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The Bank of England has raised the base rate to 0.75%, just the second time it has been hiked in a decade.

Members of the Monetary Policy Committee (MPC) voted unanimously to raise the base rate by 0.25%, taking it to 0.75%.

The last time the base rate was above 0.5% was in February 2009 when it stood at 1%, and in November 2017, interest rates rose from 0.25% to 0.5%, 15 months after they were dropped to an unprecedented low.

The move came as no surprise as the markets were pricing in a 91% chance of a rate hike, but it does come in the face of weak and fragile UK economic growth figures.

The MPC said that the recent data which showed a dip in output in the first quarter was temporary, as momentum recovered in the second quarter. GDP is also expected to grow by 1.75% per year on average and unemployment is low, and is projected to fall a little further.

Turning to inflation, which stood at 2.4% in June, the MPC said it lingers above the 2% target due to “external cost pressures“, resulting from sterling’s past depreciation and higher energy prices. These pressures are projected to ease over the forecast period while domestic cost pressures are expected to rise.

Minutes from the MPC meeting noted: “Taking these influences together, and conditioned on the gently rising path of Bank Rate implied by current market yields, CPI inflation remains slightly above 2% through most of the forecast period, reaching the target in the third year.

“The MPC continues to recognise that the economic outlook could be influenced significantly by the response of households, businesses and financial markets to developments related to the process of EU withdrawal.

“The Committee judges that an increase in Bank Rate of 0.25 percentage points is warranted at this meeting.

“The Committee also judges that, were the economy to continue to develop broadly in line with its Inflation Report projections, an ongoing tightening of monetary policy over the forecast period would be appropriate to return inflation sustainably to the 2% target at a conventional horizon. Any future increases in Bank Rate are likely to be at a gradual pace and to a limited extent.”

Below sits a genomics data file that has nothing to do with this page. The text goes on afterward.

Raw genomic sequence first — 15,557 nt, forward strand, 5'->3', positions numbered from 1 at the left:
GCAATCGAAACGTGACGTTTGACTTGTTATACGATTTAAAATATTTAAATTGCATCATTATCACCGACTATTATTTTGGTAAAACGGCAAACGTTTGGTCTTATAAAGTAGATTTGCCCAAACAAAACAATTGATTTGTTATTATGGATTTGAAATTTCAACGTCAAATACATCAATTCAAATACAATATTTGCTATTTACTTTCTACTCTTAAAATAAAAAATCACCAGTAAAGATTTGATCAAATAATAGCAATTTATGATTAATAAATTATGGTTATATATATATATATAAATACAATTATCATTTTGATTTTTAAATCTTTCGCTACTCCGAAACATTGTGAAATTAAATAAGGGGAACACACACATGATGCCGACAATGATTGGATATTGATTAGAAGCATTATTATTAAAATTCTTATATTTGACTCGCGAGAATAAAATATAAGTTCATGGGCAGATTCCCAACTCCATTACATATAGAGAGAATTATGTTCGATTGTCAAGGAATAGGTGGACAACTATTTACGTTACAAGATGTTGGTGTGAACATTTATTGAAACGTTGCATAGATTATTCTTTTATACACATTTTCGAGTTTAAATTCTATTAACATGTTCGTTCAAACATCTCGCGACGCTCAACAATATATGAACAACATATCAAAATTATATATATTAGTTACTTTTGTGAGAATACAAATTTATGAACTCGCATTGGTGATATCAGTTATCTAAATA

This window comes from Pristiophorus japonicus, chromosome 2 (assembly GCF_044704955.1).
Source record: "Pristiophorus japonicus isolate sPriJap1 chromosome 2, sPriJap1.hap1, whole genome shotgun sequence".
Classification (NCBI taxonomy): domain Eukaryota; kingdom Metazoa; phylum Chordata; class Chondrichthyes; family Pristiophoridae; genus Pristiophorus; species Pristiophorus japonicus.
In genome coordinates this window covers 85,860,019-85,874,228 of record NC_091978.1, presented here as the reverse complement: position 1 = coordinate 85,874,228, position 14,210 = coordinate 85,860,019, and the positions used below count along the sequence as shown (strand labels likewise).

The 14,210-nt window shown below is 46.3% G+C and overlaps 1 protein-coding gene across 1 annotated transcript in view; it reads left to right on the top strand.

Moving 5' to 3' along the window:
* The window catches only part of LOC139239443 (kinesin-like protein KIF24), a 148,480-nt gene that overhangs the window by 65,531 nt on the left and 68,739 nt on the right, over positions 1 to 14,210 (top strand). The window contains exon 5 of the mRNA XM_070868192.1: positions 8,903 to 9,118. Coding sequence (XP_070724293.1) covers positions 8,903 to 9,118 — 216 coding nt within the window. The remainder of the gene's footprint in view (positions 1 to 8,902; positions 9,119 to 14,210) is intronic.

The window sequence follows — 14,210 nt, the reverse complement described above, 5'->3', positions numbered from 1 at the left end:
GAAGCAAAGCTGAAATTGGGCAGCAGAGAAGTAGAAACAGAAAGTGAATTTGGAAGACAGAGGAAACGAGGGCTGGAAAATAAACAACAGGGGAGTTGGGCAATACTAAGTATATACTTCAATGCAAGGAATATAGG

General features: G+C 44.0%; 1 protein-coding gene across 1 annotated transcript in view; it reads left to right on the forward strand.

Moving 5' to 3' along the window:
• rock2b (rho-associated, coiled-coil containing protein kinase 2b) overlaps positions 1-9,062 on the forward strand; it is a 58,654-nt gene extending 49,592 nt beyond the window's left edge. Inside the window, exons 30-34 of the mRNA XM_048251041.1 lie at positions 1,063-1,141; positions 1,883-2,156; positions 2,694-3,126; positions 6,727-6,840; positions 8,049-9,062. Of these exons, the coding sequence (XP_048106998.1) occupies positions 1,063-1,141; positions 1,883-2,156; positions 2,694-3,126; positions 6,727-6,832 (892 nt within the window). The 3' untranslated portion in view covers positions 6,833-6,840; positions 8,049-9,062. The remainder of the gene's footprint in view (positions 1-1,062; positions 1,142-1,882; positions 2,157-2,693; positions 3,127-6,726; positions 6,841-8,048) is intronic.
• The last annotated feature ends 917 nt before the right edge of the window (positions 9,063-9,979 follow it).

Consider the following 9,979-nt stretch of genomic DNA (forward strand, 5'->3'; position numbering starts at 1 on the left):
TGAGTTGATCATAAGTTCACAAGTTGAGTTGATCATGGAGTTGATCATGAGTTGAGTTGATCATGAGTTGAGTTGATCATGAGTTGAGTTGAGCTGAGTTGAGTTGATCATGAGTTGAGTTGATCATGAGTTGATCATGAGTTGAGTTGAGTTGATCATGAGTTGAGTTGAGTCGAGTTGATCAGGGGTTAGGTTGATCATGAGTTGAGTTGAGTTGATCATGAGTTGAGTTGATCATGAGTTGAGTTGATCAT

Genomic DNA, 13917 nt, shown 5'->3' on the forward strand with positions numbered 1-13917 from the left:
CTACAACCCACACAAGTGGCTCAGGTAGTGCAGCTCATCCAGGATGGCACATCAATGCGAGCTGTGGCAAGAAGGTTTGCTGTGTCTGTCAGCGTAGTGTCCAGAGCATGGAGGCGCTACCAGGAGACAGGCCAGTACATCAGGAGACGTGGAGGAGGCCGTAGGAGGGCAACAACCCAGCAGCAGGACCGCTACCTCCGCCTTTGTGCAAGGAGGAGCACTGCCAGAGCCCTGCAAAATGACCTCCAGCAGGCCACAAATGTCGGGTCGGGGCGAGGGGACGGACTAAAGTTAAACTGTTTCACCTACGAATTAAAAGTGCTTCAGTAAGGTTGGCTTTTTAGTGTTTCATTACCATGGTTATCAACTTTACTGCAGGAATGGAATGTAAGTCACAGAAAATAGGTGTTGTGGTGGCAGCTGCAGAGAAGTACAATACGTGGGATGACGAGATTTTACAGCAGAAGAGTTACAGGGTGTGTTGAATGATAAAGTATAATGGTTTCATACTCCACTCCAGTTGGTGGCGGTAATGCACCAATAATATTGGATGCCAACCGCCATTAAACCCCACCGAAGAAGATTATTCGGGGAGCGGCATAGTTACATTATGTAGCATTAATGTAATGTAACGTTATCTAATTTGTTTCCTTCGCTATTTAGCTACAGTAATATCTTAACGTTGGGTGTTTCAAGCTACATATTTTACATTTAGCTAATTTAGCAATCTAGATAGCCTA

From 1 April, new lets and relets with an energy performance certificate (EPC) rating of ‘F’ or ’G’ cannot be rented out, and existing tenancies have until 1 April 2020 to upgrade their EPCs. Any landlord letting a property that fails to meet the standard required could face a penalty of up to £4,000.

 

Borrowers at risk from end to mortgage benefit

Consumers and lenders risk being caught out by a little-known Government change to mortgage benefits currently claimed by 140,000 households, experts say.

The change could see the most vulnerable fall into arrears, face repossessions and see increases in already high levels of household debt.

Next April the Department for Work and Pensions will stop paying a current benefit called Support for Mortgage Interest.

SMI, also known as Help with Housing Costs, gives claimants cash to pay off their mortgage.

It can be claimed by those who already get income benefits, or those who are either unemployed or pensioners.

But from 5 April next year SMI will change from a benefit to a loan from

DWP, secured by a second charge on the claimant’s property.

Claimants need to repay the loan, plus daily interest, when they sell the house or transfer its ownership.

Low awareness

While the DWP is currently writing to consumers to inform them of the change, overall awareness is low.